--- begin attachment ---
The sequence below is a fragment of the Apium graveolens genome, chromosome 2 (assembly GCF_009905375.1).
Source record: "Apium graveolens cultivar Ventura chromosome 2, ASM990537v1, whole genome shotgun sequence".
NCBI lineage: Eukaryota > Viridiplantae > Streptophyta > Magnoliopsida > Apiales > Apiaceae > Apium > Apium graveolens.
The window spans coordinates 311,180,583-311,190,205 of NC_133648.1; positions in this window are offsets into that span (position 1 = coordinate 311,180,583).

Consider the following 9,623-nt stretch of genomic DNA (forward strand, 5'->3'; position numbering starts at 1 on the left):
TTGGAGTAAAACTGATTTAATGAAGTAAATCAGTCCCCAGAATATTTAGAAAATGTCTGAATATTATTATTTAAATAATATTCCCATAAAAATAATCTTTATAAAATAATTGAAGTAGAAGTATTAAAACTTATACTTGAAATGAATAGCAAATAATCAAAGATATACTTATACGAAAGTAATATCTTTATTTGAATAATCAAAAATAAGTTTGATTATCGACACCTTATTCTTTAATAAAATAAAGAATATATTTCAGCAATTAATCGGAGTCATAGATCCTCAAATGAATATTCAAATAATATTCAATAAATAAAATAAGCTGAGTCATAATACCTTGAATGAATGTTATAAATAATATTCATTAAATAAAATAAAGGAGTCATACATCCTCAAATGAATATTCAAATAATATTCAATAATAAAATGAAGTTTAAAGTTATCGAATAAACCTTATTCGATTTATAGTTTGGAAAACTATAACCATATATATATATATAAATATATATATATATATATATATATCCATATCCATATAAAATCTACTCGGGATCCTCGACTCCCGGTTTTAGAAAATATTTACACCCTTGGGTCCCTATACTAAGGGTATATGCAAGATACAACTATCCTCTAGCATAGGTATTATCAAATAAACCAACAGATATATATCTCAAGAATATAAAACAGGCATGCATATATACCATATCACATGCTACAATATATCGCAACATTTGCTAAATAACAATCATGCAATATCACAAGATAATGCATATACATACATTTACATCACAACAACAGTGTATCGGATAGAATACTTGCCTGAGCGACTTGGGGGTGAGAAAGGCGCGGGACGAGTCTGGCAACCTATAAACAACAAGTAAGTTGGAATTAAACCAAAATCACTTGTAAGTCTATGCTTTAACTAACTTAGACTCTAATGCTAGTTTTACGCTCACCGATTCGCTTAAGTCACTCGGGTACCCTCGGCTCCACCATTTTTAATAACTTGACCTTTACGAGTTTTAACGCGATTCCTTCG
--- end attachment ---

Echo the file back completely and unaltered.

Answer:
The sequence below is a fragment of the Apium graveolens genome, chromosome 2 (assembly GCF_009905375.1).
Source record: "Apium graveolens cultivar Ventura chromosome 2, ASM990537v1, whole genome shotgun sequence".
NCBI lineage: Eukaryota > Viridiplantae > Streptophyta > Magnoliopsida > Apiales > Apiaceae > Apium > Apium graveolens.
The window spans coordinates 311,180,583-311,190,205 of NC_133648.1; positions in this window are offsets into that span (position 1 = coordinate 311,180,583).

Consider the following 9,623-nt stretch of genomic DNA (forward strand, 5'->3'; position numbering starts at 1 on the left):
TTGGAGTAAAACTGATTTAATGAAGTAAATCAGTCCCCAGAATATTTAGAAAATGTCTGAATATTATTATTTAAATAATATTCCCATAAAAATAATCTTTATAAAATAATTGAAGTAGAAGTATTAAAACTTATACTTGAAATGAATAGCAAATAATCAAAGATATACTTATACGAAAGTAATATCTTTATTTGAATAATCAAAAATAAGTTTGATTATCGACACCTTATTCTTTAATAAAATAAAGAATATATTTCAGCAATTAATCGGAGTCATAGATCCTCAAATGAATATTCAAATAATATTCAATAAATAAAATAAGCTGAGTCATAATACCTTGAATGAATGTTATAAATAATATTCATTAAATAAAATAAAGGAGTCATACATCCTCAAATGAATATTCAAATAATATTCAATAATAAAATGAAGTTTAAAGTTATCGAATAAACCTTATTCGATTTATAGTTTGGAAAACTATAACCATATATATATATATAAATATATATATATATATATATATATCCATATCCATATAAAATCTACTCGGGATCCTCGACTCCCGGTTTTAGAAAATATTTACACCCTTGGGTCCCTATACTAAGGGTATATGCAAGATACAACTATCCTCTAGCATAGGTATTATCAAATAAACCAACAGATATATATCTCAAGAATATAAAACAGGCATGCATATATACCATATCACATGCTACAATATATCGCAACATTTGCTAAATAACAATCATGCAATATCACAAGATAATGCATATACATACATTTACATCACAACAACAGTGTATCGGATAGAATACTTGCCTGAGCGACTTGGGGGTGAGAAAGGCGCGGGACGAGTCTGGCAACCTATAAACAACAAGTAAGTTGGAATTAAACCAAAATCACTTGTAAGTCTATGCTTTAACTAACTTAGACTCTAATGCTAGTTTTACGCTCACCGATTCGCTTAAGTCACTCGGGTACCCTCGGCTCCACCATTTTTAATAACTTGACCTTTACGAGTTTTAACGCGATTCCTTCG